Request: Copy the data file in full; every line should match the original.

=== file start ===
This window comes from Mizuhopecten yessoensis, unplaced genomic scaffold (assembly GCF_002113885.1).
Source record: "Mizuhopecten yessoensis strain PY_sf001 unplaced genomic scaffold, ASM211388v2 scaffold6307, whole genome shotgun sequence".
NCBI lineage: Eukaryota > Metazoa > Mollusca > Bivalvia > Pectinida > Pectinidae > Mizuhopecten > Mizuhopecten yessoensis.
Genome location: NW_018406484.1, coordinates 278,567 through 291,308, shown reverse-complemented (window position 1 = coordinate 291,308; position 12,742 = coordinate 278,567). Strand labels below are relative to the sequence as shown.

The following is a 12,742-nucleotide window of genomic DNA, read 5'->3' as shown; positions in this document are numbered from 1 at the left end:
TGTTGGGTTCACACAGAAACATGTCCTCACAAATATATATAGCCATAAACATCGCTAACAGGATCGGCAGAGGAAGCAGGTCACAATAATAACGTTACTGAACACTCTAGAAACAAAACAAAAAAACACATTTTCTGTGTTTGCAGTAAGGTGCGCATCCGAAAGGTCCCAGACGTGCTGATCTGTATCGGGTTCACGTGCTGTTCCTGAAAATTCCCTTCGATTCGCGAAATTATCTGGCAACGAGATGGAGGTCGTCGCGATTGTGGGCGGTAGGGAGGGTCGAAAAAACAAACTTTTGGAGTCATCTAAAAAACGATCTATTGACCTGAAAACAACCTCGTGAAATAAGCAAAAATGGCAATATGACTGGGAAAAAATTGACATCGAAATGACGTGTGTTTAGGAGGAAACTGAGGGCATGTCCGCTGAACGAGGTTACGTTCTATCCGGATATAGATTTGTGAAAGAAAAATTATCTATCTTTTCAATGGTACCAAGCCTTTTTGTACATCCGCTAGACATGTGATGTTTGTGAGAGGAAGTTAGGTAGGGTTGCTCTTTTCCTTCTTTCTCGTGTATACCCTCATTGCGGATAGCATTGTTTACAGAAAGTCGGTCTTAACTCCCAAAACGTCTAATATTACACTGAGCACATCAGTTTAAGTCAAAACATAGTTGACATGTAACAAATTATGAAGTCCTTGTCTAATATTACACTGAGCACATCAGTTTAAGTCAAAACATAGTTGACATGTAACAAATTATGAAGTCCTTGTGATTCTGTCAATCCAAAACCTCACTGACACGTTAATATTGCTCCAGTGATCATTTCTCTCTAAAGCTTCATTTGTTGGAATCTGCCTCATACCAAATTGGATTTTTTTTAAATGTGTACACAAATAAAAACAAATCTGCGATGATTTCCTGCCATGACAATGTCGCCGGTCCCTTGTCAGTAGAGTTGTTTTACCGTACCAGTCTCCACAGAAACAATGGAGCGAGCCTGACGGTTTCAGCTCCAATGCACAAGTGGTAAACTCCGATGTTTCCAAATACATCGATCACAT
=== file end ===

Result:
This window comes from Mizuhopecten yessoensis, unplaced genomic scaffold (assembly GCF_002113885.1).
Source record: "Mizuhopecten yessoensis strain PY_sf001 unplaced genomic scaffold, ASM211388v2 scaffold6307, whole genome shotgun sequence".
NCBI lineage: Eukaryota > Metazoa > Mollusca > Bivalvia > Pectinida > Pectinidae > Mizuhopecten > Mizuhopecten yessoensis.
Genome location: NW_018406484.1, coordinates 278,567 through 291,308, shown reverse-complemented (window position 1 = coordinate 291,308; position 12,742 = coordinate 278,567). Strand labels below are relative to the sequence as shown.

The following is a 12,742-nucleotide window of genomic DNA, read 5'->3' as shown; positions in this document are numbered from 1 at the left end:
TGTTGGGTTCACACAGAAACATGTCCTCACAAATATATATAGCCATAAACATCGCTAACAGGATCGGCAGAGGAAGCAGGTCACAATAATAACGTTACTGAACACTCTAGAAACAAAACAAAAAAACACATTTTCTGTGTTTGCAGTAAGGTGCGCATCCGAAAGGTCCCAGACGTGCTGATCTGTATCGGGTTCACGTGCTGTTCCTGAAAATTCCCTTCGATTCGCGAAATTATCTGGCAACGAGATGGAGGTCGTCGCGATTGTGGGCGGTAGGGAGGGTCGAAAAAACAAACTTTTGGAGTCATCTAAAAAACGATCTATTGACCTGAAAACAACCTCGTGAAATAAGCAAAAATGGCAATATGACTGGGAAAAAATTGACATCGAAATGACGTGTGTTTAGGAGGAAACTGAGGGCATGTCCGCTGAACGAGGTTACGTTCTATCCGGATATAGATTTGTGAAAGAAAAATTATCTATCTTTTCAATGGTACCAAGCCTTTTTGTACATCCGCTAGACATGTGATGTTTGTGAGAGGAAGTTAGGTAGGGTTGCTCTTTTCCTTCTTTCTCGTGTATACCCTCATTGCGGATAGCATTGTTTACAGAAAGTCGGTCTTAACTCCCAAAACGTCTAATATTACACTGAGCACATCAGTTTAAGTCAAAACATAGTTGACATGTAACAAATTATGAAGTCCTTGTCTAATATTACACTGAGCACATCAGTTTAAGTCAAAACATAGTTGACATGTAACAAATTATGAAGTCCTTGTGATTCTGTCAATCCAAAACCTCACTGACACGTTAATATTGCTCCAGTGATCATTTCTCTCTAAAGCTTCATTTGTTGGAATCTGCCTCATACCAAATTGGATTTTTTTTAAATGTGTACACAAATAAAAACAAATCTGCGATGATTTCCTGCCATGACAATGTCGCCGGTCCCTTGTCAGTAGAGTTGTTTTACCGTACCAGTCTCCACAGAAACAATGGAGCGAGCCTGACGGTTTCAGCTCCAATGCACAAGTGGTAAACTCCGATGTTTCCAAATACATCGATCACAT